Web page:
How does immersive reality affect implicit racial bias?
A University of Barcelona study shows that when the virtual scenario is affectively negative, implicit bias increases, and even the illusion of owning a virtual body is lessened. Researchers argue that negative affect prevents the formation of new positive associations with black, and distress leads to disownership of the virtual body. Results challenge virtual reality as an empathy machine and may have implications in the way virtual reality should be used to reduce implicit biases. (2020-12-17)

Financial woes grow worse during pandemic for American families
Many Americans have lost their jobs or are working less because of the shutdowns caused by the coronavirus pandemic. A survey that has been tracking a representative sample of Americans over the course of the pandemic finds that the financial struggles of many families are growing worse. (2020-12-17)

New study measures neighborhood inequality and violence based on everyday mobility
A new study looking at the patterns of movement from 400,000 people offers fresh insights into how a neighborhood's economic conditions mixed with the mobility patterns of its residents and visitors relates to the well-being of the neighborhood and can serve as a predictor of violence. The theory argues that a neighborhood's well-being depends not only on its own socioeconomic conditions but on the conditions of the neighborhoods its residents visit and are visited by. (2020-12-17)

African American youth who receive positive messages about their racial group may perform better in school
Youth of color represent over half of the school-aged population (kindergarten through twelfth grade) in public schools in the United States. This creates a need for evidence-driven approaches that address the pervasive Black-White achievement gap. A new longitudinal study shows that African American youth who receive positive messages about their racial group in school achieved better school grades one to two years later. (2020-12-16)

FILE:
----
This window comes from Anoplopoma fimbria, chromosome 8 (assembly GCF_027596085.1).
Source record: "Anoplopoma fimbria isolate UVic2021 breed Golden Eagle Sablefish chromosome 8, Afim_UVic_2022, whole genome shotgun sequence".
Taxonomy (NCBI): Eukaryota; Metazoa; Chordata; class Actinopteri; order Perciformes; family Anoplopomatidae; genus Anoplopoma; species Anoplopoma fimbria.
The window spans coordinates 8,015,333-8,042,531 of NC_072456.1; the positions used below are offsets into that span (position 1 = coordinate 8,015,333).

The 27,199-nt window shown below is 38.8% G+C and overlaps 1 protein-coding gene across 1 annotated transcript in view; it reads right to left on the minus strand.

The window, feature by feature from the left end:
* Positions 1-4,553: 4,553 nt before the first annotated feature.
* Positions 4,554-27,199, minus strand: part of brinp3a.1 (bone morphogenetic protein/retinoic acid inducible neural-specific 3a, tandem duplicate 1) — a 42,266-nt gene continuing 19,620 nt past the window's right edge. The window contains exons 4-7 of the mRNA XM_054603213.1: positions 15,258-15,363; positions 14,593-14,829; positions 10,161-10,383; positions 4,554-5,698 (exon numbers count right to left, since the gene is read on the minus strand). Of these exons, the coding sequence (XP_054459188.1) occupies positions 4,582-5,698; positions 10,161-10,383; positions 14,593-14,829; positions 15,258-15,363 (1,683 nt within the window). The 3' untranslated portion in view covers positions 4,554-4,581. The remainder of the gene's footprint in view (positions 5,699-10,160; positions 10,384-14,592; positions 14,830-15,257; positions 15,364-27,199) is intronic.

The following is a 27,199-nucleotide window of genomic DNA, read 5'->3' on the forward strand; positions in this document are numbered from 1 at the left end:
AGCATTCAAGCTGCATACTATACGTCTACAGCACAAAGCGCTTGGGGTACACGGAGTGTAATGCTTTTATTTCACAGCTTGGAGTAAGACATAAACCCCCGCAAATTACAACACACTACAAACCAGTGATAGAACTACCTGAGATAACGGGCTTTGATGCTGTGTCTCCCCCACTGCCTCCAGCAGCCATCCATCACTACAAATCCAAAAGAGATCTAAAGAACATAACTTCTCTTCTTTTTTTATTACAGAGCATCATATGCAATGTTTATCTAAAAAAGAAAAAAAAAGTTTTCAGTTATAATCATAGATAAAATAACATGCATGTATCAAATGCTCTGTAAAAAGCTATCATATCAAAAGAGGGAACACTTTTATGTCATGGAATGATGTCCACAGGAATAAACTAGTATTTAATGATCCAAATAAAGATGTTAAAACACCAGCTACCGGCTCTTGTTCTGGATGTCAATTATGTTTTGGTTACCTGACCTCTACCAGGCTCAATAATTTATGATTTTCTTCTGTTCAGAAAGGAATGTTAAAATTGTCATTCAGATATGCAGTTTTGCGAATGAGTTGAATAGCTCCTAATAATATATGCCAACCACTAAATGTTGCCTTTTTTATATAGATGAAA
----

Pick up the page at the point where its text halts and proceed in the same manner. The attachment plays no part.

Aging journal fills knowledge gaps on race, mental health
A new special issue of the journal Innovation in Aging, titled ''Race and Mental Health Among Older Adults: Within- and Between-Group Comparisons,'' is expressly devoted to much-needed research on aging and mental health within racial and ethnic minority populations (e.g., African Americans, Latinx, and Asian Americans, as well as subgroups within these larger pan-ethnic categories). (2020-12-16)

Many Americans reported economic hardships even early in the COVID-19 pandemic
Significant proportions of US respondents were experiencing economic hardships even early in the COVID-19 pandemic, with Hispanic citizens being particularly affected, according to research by Shatakshee Dhongde at the Georgia Institute of Technology, U.S., publishing in the open-access journal PLOS ONE on December 16, 2020. (2020-12-16)

Structural racism severely impacts the health of foreign-born Blacks and Latinx
Structural racism can lead to discrimination in many aspects of life including criminal justice, employment, housing, health care, political power, and education. A new study published in the American Journal of Preventive Medicine examines the impact of structural racism on health and confirms that chronic exposure to stressors leads to a marked erosion of health that is particularly severe among foreign-born Blacks and Latinx. Investigators say largescale structural policies that address structural racism are needed. (2020-12-15)

Error correction means California's future wetter winters may never come
After probing a persistent error in widely used models, PNNL researchers estimate that California will likely experience drier winters in the future than projected by some climate models, meaning residents may see less spring runoff, higher spring temperatures, and an increased risk of wildfire in coming years. (2020-12-15)

Grasping exponential growth